UKTC Archive

Re: RE: [EXTERNAL] Subsidence where foundations less than 300mm deep

Subject: Re: RE: [EXTERNAL] Subsidence where foundations less than 300mm deep
From: Wayne Tyson
Date: Sep 10 2020 20:11:41
It happens here too, Ben. There was a developer that, as soon as the forms
inspector left, had his crews shovel dirt back in. The buyers soon had
Bermuda grass growing in their cracked floors. He had special down-scaled
furniture built for the model "homes," so that when the suckers brought in
their beds, they extended into the doorways.

There's always a little differential settling.

Wayne

On Thu, Sep 10, 2020 at 7:48 AM Ben Rose <benrose@xxxx.co.uk> wrote:

There is another angle too. I was on site recently where a groundworker
told me that he quit his last job because the main contractor was saving
money on concrete by making the foundations shallower than the spec.

But foundations must meet NHBC standards I hear you say. I'm afraid that
the NHBC has little credibility nowadays:
https://uk.trustpilot.com/review/nhbc.co.uk?page=2


https://www.theguardian.com/business/2017/feb/05/new-homes-warranty-firm-pays-millions-to-leading-homebuilders

So I guess that in future its worth measuring the foundation depths and
seeing if they are in accordance with the guidelines, no matter when the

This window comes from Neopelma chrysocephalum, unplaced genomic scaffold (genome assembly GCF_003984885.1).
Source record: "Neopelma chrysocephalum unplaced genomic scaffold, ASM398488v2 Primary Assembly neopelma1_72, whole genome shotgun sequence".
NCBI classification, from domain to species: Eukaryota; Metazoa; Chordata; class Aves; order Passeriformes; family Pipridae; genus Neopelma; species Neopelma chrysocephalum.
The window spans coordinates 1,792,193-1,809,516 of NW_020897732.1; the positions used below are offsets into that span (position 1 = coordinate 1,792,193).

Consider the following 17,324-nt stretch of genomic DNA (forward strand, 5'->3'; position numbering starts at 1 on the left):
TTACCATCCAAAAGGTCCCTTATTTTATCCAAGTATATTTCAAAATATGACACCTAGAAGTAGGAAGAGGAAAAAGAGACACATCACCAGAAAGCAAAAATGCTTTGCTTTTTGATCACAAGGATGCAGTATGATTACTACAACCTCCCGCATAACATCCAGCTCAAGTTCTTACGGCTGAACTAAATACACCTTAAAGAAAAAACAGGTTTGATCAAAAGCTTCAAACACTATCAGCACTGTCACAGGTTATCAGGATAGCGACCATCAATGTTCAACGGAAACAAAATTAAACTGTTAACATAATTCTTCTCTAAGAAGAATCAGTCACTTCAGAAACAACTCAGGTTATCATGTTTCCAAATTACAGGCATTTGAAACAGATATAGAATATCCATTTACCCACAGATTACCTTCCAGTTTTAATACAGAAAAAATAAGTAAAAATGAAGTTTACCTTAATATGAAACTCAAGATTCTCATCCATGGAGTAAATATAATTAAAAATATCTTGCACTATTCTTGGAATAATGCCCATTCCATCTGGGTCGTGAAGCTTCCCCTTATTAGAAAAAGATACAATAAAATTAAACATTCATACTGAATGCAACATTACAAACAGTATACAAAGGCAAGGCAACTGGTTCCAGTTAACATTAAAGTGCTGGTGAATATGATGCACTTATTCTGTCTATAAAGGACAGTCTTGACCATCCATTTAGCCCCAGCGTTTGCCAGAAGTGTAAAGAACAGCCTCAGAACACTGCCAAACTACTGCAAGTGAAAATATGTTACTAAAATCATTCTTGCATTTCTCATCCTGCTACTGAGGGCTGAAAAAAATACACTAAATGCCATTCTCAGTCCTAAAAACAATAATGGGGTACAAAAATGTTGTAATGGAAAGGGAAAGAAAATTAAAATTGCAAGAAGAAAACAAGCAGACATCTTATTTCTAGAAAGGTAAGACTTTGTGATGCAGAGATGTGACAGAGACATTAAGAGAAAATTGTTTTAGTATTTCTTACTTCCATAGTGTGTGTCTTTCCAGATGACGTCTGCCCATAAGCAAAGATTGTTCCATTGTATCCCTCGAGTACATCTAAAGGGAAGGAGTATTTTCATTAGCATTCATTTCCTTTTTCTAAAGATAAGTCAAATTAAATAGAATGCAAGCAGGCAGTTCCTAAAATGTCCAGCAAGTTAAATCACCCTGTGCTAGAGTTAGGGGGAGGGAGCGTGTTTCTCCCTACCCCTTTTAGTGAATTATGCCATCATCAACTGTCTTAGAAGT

house was built.

Ben



Sent: Wednesday, September 09, 2020 at 10:10 AM
From: "Harrison, Sean" <Sean.Harrison@xxxxxxxxxxx.gov.uk>
To: "UK Tree Care" <uktc@xxxxxx.tree-care.info>
Subject: RE: [EXTERNAL] Re: Subsidence where foundations less than 300mm
deep

Well said Jerry.
That's on my chest also.
Living and working in the south east, subsidence issues raise their ugly
head annually. Over the course of the last five years the number of problem
trees requiring removal, to protect buildings, has risen with the rising
summer temperatures - oh wait; hotter, drier summers?

-----Original Message-----
From: uktc-request@xxxxxx.tree-care.info <
uktc-request@xxxxxx.tree-care.info> On Behalf Of Bill Anderson
Sent: 08 September 2020 09:46
To: UK Tree Care <uktc@xxxxxx.tree-care.info>
Subject: [EXTERNAL] Re: Subsidence where foundations less than 300mm deep

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Not to mention all the other things that might lead to soil moisture not
being replenished; things such as building a house and shoving the rain
that falls on the roof into the sewerage system rather than back into the
soil, building a road that diverts its rainfall into the drainage system
rather than into the soil, compacting the soil by mowing the grass so the
rain runs off rather than soaking in, creating "pans" by ploughing, and I'm
sure there's other stuff. But yes I've no idea how trees came to be seen as
the major problem.

On Tue, 8 Sep 2020 at 09:13, Jerry Ross <trees@xxxxxxxxxx.co.uk> wrote:

...in other words, it's a building design problem of structures that
aren't designed to withstand the naturally occurring stresses that
they're likely to be subjected to out in the real world.
When houses fail to keep out the rain or have roofs that don't stay
on, these are regarded as problems of poor design and/or build. But an
unholy alliance between insurers, volume house builders and a
flourishingly profitable subsidence claims industry conspire to
attribute the cause of buildings developing symptoms of subsidence due